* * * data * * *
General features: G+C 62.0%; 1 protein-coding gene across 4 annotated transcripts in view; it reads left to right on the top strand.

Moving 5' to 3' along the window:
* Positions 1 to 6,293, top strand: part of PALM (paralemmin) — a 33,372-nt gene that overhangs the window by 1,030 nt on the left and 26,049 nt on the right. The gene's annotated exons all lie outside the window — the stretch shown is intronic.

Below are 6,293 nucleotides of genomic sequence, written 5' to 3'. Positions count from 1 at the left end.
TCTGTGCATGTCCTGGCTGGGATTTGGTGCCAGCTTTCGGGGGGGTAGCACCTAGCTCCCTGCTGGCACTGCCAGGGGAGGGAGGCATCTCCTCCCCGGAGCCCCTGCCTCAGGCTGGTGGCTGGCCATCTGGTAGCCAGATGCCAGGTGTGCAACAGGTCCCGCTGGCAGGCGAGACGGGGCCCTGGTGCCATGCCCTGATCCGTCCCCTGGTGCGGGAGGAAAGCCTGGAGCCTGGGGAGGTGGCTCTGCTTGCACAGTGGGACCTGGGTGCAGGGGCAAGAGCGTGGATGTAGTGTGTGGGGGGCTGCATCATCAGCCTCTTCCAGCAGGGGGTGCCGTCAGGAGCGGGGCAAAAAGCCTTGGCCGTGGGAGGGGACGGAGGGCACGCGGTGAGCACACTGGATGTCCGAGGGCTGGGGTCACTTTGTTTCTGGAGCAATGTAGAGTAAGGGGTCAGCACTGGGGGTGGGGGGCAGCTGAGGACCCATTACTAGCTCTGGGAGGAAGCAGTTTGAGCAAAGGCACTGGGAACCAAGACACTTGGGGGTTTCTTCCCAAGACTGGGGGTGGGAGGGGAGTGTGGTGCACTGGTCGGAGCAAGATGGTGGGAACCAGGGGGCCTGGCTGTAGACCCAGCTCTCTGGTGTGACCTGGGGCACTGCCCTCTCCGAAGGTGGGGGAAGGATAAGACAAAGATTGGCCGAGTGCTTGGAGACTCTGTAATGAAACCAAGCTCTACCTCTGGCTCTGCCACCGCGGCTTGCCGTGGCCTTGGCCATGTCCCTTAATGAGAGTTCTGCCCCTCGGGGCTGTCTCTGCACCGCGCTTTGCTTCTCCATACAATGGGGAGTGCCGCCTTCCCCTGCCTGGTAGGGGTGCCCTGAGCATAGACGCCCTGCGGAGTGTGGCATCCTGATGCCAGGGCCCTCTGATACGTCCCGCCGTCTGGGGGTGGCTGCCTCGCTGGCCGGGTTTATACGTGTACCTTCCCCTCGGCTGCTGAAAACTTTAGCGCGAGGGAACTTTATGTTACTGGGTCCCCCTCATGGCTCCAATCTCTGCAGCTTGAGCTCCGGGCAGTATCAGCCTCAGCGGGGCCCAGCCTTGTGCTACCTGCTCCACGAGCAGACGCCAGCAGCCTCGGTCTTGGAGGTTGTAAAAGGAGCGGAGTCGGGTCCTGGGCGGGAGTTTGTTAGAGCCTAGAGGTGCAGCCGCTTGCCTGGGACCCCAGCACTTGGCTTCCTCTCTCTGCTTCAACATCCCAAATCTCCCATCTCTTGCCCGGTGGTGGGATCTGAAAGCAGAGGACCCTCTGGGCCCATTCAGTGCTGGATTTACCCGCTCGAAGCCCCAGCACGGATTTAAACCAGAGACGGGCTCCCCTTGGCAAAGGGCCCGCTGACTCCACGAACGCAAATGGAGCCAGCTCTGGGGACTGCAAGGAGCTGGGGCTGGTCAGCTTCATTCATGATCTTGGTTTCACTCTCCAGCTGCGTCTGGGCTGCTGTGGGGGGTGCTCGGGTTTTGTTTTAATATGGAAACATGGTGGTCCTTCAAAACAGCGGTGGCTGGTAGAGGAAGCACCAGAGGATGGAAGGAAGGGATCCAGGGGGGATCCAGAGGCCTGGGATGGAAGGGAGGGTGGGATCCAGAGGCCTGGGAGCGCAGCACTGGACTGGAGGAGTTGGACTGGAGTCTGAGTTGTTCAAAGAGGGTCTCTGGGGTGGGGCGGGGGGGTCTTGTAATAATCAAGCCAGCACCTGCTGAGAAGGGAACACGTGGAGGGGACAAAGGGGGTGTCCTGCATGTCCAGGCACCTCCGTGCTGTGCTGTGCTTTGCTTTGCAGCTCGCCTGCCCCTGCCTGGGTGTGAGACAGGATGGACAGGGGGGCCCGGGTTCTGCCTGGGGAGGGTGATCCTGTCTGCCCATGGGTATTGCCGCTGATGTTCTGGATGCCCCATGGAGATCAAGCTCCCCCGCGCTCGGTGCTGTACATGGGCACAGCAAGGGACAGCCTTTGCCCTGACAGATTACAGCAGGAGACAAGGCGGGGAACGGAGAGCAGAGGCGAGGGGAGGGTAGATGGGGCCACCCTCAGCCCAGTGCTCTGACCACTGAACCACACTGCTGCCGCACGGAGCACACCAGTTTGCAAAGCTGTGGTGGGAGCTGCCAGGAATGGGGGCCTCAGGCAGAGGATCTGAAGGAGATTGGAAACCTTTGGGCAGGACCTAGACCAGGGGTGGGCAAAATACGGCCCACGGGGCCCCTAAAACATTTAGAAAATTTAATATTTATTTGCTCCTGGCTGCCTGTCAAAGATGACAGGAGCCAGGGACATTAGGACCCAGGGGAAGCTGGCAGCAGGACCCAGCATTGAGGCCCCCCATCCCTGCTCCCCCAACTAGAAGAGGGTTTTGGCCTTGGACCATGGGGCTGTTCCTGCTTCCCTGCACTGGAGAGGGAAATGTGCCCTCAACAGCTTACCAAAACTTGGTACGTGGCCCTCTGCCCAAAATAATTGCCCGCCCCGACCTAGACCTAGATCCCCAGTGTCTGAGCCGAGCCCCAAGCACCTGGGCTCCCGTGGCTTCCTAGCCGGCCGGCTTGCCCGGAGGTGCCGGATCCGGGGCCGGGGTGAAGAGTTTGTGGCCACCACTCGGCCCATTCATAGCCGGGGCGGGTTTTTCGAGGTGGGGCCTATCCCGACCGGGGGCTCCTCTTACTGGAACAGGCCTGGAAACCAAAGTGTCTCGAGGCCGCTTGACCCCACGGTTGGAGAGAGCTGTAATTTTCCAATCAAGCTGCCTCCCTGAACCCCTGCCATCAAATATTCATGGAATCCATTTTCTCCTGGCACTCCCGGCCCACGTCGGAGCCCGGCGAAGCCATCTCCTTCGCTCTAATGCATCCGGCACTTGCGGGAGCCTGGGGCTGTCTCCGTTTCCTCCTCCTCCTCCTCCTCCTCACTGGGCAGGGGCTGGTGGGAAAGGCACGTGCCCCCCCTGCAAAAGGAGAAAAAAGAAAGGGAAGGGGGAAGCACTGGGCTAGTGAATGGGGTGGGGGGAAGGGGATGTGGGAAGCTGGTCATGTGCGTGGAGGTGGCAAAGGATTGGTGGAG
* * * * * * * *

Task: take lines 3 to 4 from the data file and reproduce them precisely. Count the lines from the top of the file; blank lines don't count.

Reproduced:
* Positions 1 to 6,293, top strand: part of PALM (paralemmin) — a 33,372-nt gene that overhangs the window by 1,030 nt on the left and 26,049 nt on the right. The gene's annotated exons all lie outside the window — the stretch shown is intronic.

Below are 6,293 nucleotides of genomic sequence, written 5' to 3'. Positions count from 1 at the left end.